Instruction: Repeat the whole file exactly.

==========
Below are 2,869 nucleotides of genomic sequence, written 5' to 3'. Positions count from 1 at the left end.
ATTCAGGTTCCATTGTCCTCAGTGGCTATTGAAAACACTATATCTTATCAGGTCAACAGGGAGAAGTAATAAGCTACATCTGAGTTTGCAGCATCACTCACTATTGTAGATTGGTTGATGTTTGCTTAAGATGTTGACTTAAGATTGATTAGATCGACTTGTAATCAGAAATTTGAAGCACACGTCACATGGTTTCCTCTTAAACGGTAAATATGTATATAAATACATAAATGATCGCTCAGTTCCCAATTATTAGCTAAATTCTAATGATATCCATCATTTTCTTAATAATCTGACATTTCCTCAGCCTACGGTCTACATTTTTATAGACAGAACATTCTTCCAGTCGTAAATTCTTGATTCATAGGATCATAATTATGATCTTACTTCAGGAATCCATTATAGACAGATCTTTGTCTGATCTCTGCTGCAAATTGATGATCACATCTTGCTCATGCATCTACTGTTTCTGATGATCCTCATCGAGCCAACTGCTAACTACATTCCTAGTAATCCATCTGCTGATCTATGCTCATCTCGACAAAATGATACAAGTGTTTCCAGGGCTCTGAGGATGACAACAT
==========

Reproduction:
Below are 2,869 nucleotides of genomic sequence, written 5' to 3'. Positions count from 1 at the left end.
ATTCAGGTTCCATTGTCCTCAGTGGCTATTGAAAACACTATATCTTATCAGGTCAACAGGGAGAAGTAATAAGCTACATCTGAGTTTGCAGCATCACTCACTATTGTAGATTGGTTGATGTTTGCTTAAGATGTTGACTTAAGATTGATTAGATCGACTTGTAATCAGAAATTTGAAGCACACGTCACATGGTTTCCTCTTAAACGGTAAATATGTATATAAATACATAAATGATCGCTCAGTTCCCAATTATTAGCTAAATTCTAATGATATCCATCATTTTCTTAATAATCTGACATTTCCTCAGCCTACGGTCTACATTTTTATAGACAGAACATTCTTCCAGTCGTAAATTCTTGATTCATAGGATCATAATTATGATCTTACTTCAGGAATCCATTATAGACAGATCTTTGTCTGATCTCTGCTGCAAATTGATGATCACATCTTGCTCATGCATCTACTGTTTCTGATGATCCTCATCGAGCCAACTGCTAACTACATTCCTAGTAATCCATCTGCTGATCTATGCTCATCTCGACAAAATGATACAAGTGTTTCCAGGGCTCTGAGGATGACAACAT